After Mulan’s aging father is summoned to fight in the Imperial Army, Mulan leaves to take his place, disguising herself as a man. At this point in the animated movie, she’s an awkward but lovable young girl who wants to do what’s right but still doesn’t know what she’s doing. In the remake, she’s a mysteriously skilled warrior who has been forced by social constructs to conceal her identity.

In the original movie, she doesn’t have the brute strength of her male comrades, and has to think creatively to overcome obstacles. When the soldiers have to climb up a post while carrying two weights, she wraps the weights around the post to use as a balance; she doesn’t just beat the men by being stronger. (Read more.)


From The Washington Post:

The most devastating part of “Mulan,” Disney’s much-anticipated live-action remake of the 1998 animated film, isn’t the story. It’s the credits. The film retells the ancient Chinese tale of Hua Mulan, a filial daughter who dresses as a man to join the army, honor her father and save the emperor. While the film engenders pride for China, it does so with a subtle touch: Besides a few mentions of defending the Silk Road, a favorite trading route of Chinese Communist Party leader Xi Jinping, little links it to the modern-day country. The New York Times called it “lightly funny and a little sad, filled with ravishing landscapes.”

But there’s a dark side to those landscapes. Disney filmed “Mulan” in regions across China (among other locations). In the credits, Disney offers a special thanks to more than a dozen Chinese institutions that helped with the film. These include four Chinese Communist Party propaganda departments in the region of Xinjiang as well as the Public Security Bureau of the city of Turpan in the same region — organizations that are facilitating crimes against humanity. It’s sufficiently astonishing that it bears repeating: Disney has thanked four propaganda departments and a public security bureau in Xinjiang, a region in northwest China that is the site of one of the world’s worst human rights abuses happening today.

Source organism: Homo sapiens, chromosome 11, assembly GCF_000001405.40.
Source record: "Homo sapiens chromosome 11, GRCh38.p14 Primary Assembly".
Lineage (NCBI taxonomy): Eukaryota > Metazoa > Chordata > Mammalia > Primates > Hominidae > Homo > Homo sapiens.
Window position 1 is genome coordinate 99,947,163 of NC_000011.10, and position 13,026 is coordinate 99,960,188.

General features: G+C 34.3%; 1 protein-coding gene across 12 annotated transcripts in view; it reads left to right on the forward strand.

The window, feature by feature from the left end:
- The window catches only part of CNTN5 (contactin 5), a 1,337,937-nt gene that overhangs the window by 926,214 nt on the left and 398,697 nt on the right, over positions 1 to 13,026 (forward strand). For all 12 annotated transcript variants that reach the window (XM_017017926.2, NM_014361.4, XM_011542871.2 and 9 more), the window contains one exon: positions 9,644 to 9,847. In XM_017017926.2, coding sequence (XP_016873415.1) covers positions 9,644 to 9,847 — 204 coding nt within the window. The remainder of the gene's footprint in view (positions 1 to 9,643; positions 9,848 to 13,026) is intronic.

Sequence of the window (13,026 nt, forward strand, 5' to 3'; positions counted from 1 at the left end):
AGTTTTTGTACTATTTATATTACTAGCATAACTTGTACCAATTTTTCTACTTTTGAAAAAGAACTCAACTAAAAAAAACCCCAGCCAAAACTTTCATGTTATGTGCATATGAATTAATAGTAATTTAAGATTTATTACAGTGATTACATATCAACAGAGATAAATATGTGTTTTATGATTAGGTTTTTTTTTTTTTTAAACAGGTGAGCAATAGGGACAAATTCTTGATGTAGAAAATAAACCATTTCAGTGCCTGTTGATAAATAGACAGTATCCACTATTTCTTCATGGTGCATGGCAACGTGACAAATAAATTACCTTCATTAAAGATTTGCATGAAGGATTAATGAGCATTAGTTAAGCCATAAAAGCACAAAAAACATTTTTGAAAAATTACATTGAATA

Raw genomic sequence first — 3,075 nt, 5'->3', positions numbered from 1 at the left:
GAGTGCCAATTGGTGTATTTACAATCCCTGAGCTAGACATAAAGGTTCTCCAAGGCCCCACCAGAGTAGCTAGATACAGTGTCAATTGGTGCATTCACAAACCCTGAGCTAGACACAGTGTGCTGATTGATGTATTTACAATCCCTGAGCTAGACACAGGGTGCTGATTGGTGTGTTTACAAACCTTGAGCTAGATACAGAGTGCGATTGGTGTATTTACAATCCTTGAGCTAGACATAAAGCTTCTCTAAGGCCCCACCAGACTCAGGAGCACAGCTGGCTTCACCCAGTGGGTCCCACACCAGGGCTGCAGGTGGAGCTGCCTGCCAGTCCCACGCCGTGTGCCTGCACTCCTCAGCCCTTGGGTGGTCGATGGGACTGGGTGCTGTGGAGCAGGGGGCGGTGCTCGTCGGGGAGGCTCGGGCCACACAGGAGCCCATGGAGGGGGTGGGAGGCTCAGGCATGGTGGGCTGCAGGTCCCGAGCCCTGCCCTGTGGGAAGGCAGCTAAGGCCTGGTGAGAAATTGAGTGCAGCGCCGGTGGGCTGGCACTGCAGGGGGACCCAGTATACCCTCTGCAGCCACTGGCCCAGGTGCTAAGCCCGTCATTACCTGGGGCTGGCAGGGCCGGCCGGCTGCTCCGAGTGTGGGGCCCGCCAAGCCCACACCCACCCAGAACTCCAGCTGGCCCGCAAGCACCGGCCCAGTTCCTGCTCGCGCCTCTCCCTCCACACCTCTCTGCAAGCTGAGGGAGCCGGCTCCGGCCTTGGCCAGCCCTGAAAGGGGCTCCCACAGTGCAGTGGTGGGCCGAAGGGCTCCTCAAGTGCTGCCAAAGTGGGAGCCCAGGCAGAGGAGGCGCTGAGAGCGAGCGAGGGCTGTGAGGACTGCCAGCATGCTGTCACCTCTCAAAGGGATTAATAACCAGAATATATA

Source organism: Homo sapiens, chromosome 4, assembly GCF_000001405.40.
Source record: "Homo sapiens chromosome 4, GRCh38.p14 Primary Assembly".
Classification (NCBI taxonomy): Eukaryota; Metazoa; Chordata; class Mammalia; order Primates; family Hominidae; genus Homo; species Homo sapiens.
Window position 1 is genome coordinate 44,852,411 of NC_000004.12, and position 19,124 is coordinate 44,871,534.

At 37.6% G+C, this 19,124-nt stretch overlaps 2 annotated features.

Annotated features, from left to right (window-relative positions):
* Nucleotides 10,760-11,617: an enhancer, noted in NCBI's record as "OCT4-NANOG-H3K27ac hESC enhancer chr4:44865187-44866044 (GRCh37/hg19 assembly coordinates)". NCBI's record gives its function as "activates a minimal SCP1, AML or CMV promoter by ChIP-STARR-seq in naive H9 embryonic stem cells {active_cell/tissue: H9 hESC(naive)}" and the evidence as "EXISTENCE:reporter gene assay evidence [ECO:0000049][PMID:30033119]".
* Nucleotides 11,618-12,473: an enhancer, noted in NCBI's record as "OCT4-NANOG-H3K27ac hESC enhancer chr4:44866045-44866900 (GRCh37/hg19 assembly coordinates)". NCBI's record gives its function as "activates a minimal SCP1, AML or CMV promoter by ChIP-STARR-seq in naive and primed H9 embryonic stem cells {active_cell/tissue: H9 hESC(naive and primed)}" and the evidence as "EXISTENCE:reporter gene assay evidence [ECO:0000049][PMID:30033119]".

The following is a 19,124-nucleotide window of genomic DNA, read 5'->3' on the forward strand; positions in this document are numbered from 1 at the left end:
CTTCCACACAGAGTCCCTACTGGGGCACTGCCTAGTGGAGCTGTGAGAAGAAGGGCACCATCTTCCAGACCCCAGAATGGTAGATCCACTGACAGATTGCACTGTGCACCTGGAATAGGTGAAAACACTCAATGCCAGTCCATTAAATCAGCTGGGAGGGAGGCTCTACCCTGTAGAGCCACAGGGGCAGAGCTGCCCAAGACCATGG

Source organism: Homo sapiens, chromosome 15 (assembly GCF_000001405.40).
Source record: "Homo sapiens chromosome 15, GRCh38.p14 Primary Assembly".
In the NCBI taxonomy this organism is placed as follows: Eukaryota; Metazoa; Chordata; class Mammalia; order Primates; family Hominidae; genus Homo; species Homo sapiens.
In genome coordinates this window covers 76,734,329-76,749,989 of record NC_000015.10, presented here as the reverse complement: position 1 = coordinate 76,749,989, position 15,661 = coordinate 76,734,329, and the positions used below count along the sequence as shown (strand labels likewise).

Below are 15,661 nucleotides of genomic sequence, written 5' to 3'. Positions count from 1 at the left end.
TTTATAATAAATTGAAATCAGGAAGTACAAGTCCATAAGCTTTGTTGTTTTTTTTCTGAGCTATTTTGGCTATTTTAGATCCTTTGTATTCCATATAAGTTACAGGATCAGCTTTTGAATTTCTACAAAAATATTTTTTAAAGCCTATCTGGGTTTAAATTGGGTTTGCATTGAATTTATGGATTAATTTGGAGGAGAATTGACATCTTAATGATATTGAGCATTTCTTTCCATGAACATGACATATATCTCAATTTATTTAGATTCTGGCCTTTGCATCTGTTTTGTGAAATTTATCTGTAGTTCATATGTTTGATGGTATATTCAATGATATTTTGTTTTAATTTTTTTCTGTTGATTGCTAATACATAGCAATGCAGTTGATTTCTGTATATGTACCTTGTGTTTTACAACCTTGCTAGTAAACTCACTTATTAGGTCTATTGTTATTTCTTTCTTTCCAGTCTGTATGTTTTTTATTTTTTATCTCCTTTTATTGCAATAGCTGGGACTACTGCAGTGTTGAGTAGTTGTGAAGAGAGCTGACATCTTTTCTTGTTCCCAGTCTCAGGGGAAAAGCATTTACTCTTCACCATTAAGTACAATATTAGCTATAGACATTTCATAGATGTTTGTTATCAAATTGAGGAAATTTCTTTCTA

More than a million Muslims in Xinjiang, mostly of the Uighur minority, have been imprisoned in concentration camps. Some have been released. Countless numbers have died. Forced sterilization campaigns have caused the birth rate in Xinjiang to plummet roughly 24 percent in 2019 — and “imposing measures intended to prevent births within the group” fits within the legally recognized definition of genocide. Disney, in other words, worked with regions where genocide is occurring, and thanked government departments that are helping to carry it out. (Read more.)

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The US & Its Constitution Have Two Months Left

 From Paul Craig Roberts:

We have reached the point in the demise of our country that a simple statement of obvious truth is not believable.  

As a number of carefully researched and documented books, some written by insiders, have proved conclusively, the CIA has controlled the prestige American media since 1950.  The American media does not provide news.  It provides the Deep State’s explanations of events.  This ensures that real news does not interfere with the agenda.